1 December 2017
More than half of the world’s population lives in a city. As these urban environments continue to grow, the need for more efficient ways to route people, traffic, data, and communications increases.
The smart city concept uses technology to create a community that is sustainable, environmentally friendly, provides better services, attracts businesses, fuels growth, and provides a better quality of life.
The backbone of any smart city are the telecom networks which connect people to devices and, as a result, to information.
With properly leveraged telecommunications, the Internet of Things (IoT) can be used to corral huge amounts of data that make infrastructure efficiency possible.
The Role of IoT in Smart Cities
With IoT, cities can use sensors to monitor and manage a variety of things including traffic signals, parking, public transportation, energy, water leaks, crowds, crime, equipment, and other city services that people rely on.
Smart city planning can help infrastructure improvements in rapidly growing areas like New York, San Francisco, Silicon Valley, and even Montreal. City government officials in San Francisco are dealing with the tech boom by creating a renewable energy-powered grid, providing charging stations for hybrid and electric vehicles, offering free Wi-Fi hotspots, and encouraging their local IT community to come up with solutions to city challenges.
Toronto is taking another approach by partnering with Sidewalk Labs, a smart city subsidiary of Alphabet, to create a new type of neighborhood called Sidewalk Toronto.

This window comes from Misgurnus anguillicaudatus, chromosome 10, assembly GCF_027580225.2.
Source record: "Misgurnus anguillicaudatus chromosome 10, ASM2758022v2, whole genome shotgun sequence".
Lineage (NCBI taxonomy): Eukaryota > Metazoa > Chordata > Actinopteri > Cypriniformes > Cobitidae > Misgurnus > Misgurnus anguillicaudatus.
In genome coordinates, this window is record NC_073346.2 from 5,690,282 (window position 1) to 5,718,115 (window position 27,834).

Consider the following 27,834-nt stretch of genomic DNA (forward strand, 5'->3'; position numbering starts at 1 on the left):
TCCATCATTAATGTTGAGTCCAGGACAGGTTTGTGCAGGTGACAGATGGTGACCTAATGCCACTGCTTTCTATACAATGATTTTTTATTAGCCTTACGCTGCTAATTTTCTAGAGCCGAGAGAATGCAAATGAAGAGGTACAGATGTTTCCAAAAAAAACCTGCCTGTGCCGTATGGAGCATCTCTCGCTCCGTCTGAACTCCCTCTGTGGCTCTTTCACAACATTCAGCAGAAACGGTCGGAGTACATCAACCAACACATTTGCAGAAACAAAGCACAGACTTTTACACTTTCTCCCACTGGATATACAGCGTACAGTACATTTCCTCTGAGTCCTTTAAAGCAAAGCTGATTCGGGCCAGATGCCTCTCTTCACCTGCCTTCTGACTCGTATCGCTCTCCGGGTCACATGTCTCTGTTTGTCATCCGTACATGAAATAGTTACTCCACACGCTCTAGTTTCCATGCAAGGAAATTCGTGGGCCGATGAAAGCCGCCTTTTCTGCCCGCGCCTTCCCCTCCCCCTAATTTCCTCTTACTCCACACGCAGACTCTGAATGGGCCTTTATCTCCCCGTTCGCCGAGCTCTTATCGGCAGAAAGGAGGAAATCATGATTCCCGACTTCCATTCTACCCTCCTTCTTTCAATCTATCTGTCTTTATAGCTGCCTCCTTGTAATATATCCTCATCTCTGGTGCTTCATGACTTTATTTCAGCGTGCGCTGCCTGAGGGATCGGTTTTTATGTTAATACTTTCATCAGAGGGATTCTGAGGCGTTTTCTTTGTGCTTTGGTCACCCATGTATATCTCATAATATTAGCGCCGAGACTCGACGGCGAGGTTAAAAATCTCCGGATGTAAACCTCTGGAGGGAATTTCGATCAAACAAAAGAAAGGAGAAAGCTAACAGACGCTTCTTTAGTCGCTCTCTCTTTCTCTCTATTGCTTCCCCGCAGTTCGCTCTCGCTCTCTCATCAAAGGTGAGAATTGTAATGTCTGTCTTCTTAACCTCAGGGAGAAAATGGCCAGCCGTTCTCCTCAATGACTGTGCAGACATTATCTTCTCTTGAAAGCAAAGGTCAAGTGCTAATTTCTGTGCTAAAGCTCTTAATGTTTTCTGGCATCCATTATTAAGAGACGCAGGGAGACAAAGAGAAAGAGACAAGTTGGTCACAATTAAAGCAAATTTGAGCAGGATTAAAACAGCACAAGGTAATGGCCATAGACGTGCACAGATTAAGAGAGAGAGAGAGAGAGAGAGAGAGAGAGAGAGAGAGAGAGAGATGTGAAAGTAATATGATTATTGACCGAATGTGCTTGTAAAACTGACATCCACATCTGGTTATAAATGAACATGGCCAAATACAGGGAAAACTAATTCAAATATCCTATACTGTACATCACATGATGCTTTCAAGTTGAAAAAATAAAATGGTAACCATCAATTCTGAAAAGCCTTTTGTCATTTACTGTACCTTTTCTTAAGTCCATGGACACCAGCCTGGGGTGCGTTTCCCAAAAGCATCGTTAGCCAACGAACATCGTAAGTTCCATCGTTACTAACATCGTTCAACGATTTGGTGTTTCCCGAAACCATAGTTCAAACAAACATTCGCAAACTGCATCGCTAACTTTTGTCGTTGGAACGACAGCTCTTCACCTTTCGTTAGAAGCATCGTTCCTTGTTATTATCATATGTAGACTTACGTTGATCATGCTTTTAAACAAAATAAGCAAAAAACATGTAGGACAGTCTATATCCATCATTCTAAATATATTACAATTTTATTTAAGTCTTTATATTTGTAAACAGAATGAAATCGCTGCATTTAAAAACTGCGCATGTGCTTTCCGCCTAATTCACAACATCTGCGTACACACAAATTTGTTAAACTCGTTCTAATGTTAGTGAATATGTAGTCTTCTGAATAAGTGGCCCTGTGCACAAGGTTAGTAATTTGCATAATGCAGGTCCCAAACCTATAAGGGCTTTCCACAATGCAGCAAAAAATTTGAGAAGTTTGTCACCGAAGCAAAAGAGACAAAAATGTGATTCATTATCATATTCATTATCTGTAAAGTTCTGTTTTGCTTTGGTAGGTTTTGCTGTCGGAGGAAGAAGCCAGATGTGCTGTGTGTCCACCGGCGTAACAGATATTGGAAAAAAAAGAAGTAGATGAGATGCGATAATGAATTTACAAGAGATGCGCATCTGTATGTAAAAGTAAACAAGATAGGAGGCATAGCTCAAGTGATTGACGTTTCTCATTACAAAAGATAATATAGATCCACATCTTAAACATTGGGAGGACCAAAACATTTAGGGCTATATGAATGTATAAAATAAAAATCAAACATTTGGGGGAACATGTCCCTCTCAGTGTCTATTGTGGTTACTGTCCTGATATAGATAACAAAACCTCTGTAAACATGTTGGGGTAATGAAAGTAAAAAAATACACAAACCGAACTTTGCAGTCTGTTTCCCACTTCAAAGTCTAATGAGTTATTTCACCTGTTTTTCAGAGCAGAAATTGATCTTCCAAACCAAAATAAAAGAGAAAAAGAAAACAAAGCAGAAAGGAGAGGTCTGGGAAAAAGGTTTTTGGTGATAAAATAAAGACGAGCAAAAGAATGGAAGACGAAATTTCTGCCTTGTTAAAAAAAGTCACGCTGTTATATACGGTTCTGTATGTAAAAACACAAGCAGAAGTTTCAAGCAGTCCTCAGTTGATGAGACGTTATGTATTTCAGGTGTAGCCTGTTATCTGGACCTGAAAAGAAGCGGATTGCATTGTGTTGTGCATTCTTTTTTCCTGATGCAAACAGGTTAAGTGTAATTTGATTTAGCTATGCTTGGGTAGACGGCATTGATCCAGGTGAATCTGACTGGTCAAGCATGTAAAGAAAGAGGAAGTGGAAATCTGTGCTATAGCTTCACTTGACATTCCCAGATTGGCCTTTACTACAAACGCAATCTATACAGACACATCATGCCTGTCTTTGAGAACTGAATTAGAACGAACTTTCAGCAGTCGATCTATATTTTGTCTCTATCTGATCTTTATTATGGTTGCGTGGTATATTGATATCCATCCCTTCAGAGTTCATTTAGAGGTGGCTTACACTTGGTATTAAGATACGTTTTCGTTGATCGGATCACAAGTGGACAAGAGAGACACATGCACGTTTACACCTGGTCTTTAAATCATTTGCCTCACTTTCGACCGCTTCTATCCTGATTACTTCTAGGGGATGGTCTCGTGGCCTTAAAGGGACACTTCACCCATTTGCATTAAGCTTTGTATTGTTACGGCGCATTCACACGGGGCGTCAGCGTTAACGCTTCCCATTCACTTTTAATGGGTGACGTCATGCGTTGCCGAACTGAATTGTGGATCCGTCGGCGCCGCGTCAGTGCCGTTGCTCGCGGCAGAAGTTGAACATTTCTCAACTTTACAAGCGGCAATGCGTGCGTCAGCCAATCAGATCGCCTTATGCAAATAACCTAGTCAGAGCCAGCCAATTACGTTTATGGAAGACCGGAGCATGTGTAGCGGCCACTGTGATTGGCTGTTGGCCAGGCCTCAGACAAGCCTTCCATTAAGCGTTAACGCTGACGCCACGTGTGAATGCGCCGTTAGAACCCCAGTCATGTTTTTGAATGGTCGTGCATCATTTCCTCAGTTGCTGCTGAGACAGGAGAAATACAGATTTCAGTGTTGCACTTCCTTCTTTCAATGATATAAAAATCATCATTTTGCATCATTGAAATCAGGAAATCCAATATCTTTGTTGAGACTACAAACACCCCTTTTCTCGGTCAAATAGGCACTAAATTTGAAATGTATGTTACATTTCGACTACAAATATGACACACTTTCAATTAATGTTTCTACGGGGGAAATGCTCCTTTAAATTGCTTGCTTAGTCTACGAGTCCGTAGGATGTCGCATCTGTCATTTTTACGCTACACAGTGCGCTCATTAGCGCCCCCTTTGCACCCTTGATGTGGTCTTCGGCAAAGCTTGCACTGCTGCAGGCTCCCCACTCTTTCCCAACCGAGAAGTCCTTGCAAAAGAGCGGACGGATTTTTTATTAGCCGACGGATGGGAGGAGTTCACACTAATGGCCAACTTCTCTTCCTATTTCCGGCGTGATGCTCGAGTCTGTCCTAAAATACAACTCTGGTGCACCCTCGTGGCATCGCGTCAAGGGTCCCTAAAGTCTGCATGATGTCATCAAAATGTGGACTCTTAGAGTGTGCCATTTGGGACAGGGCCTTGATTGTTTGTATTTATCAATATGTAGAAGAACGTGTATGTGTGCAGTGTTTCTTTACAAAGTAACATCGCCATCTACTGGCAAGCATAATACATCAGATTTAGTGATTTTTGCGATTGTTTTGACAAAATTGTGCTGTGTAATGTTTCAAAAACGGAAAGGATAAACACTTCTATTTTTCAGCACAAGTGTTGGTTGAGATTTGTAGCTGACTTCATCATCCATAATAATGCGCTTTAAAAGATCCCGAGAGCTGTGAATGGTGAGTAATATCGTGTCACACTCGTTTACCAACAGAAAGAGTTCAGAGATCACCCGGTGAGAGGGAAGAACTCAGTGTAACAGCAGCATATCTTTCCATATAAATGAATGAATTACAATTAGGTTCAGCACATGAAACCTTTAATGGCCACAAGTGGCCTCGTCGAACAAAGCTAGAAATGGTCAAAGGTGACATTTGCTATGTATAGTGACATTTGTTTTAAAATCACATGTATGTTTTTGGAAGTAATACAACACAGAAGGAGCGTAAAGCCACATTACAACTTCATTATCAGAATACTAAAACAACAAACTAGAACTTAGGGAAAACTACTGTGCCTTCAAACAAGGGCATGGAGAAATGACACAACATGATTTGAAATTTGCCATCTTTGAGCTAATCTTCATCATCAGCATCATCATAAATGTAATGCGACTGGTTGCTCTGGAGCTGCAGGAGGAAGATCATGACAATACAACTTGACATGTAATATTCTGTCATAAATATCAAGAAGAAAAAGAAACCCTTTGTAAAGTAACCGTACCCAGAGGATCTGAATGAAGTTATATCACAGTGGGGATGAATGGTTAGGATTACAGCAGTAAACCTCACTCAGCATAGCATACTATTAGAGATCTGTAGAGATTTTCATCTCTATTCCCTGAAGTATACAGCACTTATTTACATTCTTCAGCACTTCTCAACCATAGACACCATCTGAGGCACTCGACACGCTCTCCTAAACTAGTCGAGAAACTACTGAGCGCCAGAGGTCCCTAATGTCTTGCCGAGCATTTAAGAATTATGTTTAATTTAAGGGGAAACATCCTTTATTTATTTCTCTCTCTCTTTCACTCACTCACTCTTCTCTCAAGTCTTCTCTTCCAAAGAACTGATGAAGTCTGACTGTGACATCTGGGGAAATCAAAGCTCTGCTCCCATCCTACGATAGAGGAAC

Sidewalk Toronto will transform a section of Lake Ontario shoreline into a “thriving hub for innovation and a community for tens of thousands of people to live, work, and play,” said Canadian Prime Minister Justin Trudeau.
With a public-private collaboration, cities that need revitalization don’t have to rebuild on their own. But, that doesn’t come without some reservations as companies like Sidewalk Labs usually ask for less restrictive regulations and less oversight on design and development.
The upside is being able to “build a city-within-a-city to trial self-driving cars, public WiFi, new health care delivery solutions, and other city planning advances that modern technology makes possible,” as envisioned by Dan Doctoroff, Sidewalk Labs CEO.
How Telcos and Service Providers Can Benefit
To support ongoing development of smart cities, telecommunication and service providers are expanding their networks.
The list of partners that can benefit from smart city deployments includes software vendors, hardware manufacturers, systems integrators, and more.
Telcos have robust capabilities that will make them the preeminent smart city partners from multiple levels of connectivity (copper, high-speed fiber, cellular, WiFi), reliable network management with emergency response coordination, and existing relationships with all levels of government.
The history and experience that telcos have will serve them well in the next iteration of city infrastructure and will create new opportunities to expand and provide innovative and valuable services.